The Immaculate Conception of Little Dizzle (Tribeca)
The feature debut of award winning short film director David Russo begins as a journey through the strange life of late-night janitors and ends up a very different kind of odyssey. Marshall Allman is the cubicle monkey Dory, a “Data Meister” who flips out at work and ends up with a janitorial service that cleans up after a market research firm working on an experimental (and, it turns out, highly-addictive) “self-heating cookie.” Given that the cleaners like to sample the goodies left out in the offices, they make perfect test subjects: oblivious, unwitting and unlikely to sue.
The side-effects of these chemical-laced snacks are unusual to say the least, at least for the men: cramps, cravings, hallucination and finally giving birth to a living creature. Really: they poop out a little blue fish-like creature. It sounds funny and much of the time it is—Russo has a grand time with this misfit community of night-workers and much of the humor of their work and their social fun and games is drawn from his own years as an after-hours janitor. Plus it delivers one of the great lines of the year, spoken as a couple of janitors peer over what they assume is a weird blue poop left in a toilet: “You guys name your dumps?” “The great ones name themselves.” But when those men face the life that came out of their body, flipping and squirming and gasping for life before expiring, the primal force of those unformed, confused emotions—helplessness, loss, the primitive biological imperative to protect this thing, as alien as it is, that came from their body—is terribly touching.
“Film has always been a personal medium for me. Some people write with journals. I have always made little films that shoot right out of my soul. And I’m making them with my hands.
I profile Seattle-based film director David Russo and his feature film The Immaculate Conception of Little Dizzle (which plays at the Seattle International Film Festival this weekend) for the Seattle Weekly.
For more than 15 years, David Russo has been making films, short films, funded out-of-pocket or by arts grants, rarely seen by a general audience. Until recently, they have been the creation of a solitary artist carving personal visions out of the world around him. His animated shorts typically combine painting, sculpture, photography, music, poetry, and soundscapes on unique moving canvases. In Pan With Us (2003), he takes the cel off the studio animation stand and makes it a canvas floating freely through space. As his paintings are photographed frame by frame on 35mm film, then transformed into a flowing, flying image, the surrounding throngs of people become pixilated, jittery, impermanent things.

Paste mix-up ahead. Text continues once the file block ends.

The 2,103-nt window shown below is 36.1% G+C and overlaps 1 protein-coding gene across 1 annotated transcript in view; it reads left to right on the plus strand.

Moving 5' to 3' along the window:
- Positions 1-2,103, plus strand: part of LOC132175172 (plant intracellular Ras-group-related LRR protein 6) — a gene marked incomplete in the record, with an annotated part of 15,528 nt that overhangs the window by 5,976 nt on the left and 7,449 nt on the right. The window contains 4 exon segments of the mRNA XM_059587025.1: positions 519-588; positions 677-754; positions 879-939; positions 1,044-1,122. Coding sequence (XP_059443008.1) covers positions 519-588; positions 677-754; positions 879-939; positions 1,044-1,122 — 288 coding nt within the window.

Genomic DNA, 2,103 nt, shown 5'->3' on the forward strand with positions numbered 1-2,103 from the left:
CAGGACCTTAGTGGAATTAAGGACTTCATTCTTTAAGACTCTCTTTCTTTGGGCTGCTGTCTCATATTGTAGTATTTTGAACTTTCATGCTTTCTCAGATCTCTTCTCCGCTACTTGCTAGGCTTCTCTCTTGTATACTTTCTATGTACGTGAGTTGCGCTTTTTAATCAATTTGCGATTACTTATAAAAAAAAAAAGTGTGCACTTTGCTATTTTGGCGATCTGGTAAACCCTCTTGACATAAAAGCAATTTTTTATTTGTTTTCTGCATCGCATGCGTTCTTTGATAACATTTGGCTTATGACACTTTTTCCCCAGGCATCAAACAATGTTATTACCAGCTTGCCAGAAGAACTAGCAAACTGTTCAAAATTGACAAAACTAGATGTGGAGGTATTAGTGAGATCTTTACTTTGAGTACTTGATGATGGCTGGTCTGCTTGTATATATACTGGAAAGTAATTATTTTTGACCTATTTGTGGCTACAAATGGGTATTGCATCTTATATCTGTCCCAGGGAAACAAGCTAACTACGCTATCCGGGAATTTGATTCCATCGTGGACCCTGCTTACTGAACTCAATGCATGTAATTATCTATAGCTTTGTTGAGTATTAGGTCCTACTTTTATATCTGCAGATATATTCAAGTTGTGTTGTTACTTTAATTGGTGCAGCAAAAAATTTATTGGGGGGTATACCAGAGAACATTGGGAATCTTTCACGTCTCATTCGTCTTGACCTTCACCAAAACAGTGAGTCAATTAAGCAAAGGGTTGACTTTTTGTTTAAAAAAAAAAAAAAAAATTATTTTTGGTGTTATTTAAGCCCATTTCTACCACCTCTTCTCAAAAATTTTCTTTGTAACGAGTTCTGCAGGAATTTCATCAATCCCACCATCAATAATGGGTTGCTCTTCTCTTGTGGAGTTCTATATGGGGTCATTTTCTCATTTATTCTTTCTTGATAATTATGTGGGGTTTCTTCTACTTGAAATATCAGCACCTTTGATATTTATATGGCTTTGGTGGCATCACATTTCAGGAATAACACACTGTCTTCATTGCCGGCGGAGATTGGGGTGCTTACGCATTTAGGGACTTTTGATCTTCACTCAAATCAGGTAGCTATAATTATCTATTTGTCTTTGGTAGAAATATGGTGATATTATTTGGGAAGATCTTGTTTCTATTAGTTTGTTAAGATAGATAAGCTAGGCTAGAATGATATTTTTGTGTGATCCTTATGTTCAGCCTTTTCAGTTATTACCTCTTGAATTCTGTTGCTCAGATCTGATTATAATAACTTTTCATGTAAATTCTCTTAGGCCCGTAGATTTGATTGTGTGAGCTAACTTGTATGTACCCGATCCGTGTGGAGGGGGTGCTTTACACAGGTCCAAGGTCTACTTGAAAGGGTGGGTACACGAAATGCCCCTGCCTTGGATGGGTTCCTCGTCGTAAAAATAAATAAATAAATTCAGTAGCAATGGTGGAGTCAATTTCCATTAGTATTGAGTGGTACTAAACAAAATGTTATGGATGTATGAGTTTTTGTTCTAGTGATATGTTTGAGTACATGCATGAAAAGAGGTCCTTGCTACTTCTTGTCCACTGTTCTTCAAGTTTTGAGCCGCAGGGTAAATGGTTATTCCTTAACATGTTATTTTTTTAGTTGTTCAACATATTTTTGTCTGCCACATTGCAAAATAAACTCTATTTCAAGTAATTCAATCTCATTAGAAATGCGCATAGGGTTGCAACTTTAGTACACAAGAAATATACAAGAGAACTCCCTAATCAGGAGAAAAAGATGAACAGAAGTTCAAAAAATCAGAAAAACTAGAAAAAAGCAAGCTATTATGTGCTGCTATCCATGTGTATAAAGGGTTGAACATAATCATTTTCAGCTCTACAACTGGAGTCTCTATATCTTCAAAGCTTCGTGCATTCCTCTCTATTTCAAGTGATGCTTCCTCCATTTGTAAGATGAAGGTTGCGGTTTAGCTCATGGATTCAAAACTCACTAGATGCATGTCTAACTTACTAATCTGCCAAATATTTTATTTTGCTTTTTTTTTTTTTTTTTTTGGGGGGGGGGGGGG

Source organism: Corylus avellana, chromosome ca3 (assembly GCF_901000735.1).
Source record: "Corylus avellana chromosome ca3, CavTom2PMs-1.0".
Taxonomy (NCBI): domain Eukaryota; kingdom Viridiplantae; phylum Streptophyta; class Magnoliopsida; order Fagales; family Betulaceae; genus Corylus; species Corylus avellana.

I Am (Not) Van Gogh (2005) uses the same stop-motion and animation techniques to produce a visual stream of consciousness, set to a soundtrack of Russo explaining his idea for a project that an arts organization doesn’t understand. To date, his short films have been entirely non-narrative, works of wonder and grace, chaotic and visionary, unlike those of any other artist in Seattle.
Which is why you’ve probably never heard of him. Until now.
The Immaculate Conception of Little Dizzle represents a major leap for Russo: his first feature, his first narrative, and in many ways his first collaborative endeavor. Certainly it’s his first picture with actors (including troubled former starlet Natasha Lyonne), a substantial budget, and the pressures and compromises that inevitably come with indie filmmaking. “It is extremely distracting at first,” says Russo of his 19-day Seattle shoot last year, “especially being the kind of filmmaker I was—that always worked by myself. It was a nightmare.”
Three Seattle films will debut at Sundance this year. Lynn Shelton’s Humpday is in the prestigious Dramatic Competition (the most competitive and sought-after section) and David Russo’s feature debut The Immaculate Conception of Little Dizzle in the Spectrum Competition. The third is a quasi-Seattle production: Bobcat Goldthwait’s World’s Greatest Dad was shot in Seattle with a mix of local and out-of-town crew, and debuts out of competition.
I haven’t seen the films (did I mention they make their respective world premieres at Sundance?) and I won’t be at the festival, but I’ll do my best to follow their progress both here and at Parallax View, where I will run interviews with both Shelton and Russo.
Meanwhile, I profile the films and Seattle’s independent film scene in general in a feature for the Seattle P-I this week:
This isn’t Seattle’s first invitation to the Sundance, which runs this year through Jan. 25. In 2005, “Police Beat,” inspired by Charles Mudede’s column in The Stranger and directed by Robinson Devor, premiered in the Dramatic Competition, and “Iraq in Fragments” won three awards in the 2006 Documentary Competition before it was nominated for an Oscar.
But this year Seattle comes to Park City in force, and this arrival brings a message along with it: The local filmmaking community is both growing artistically and developing a base of resources, from technicians to post-production facilities. At least for this very specific kind of filmmaking model.
Officially, “Humpday,” which makes its premiere Friday, was made for “under $1 million.” Unofficially, it is surely the lowest-budget production in the Dramatic Competition and one of the very few without the draw of Hollywood actors. Mark Duplass (of “The Puffy Chair” and “Hannah Takes the Stairs”) and Joshua Leonard (co-star of the blockbuster “The Blair Witch Project”) have some indie cachet, to be sure, but are hardly name draws in an industry that banks on star power and prestige for selling films. Apart from Duplass and Leonard, the cast and crew are drawn from Seattle.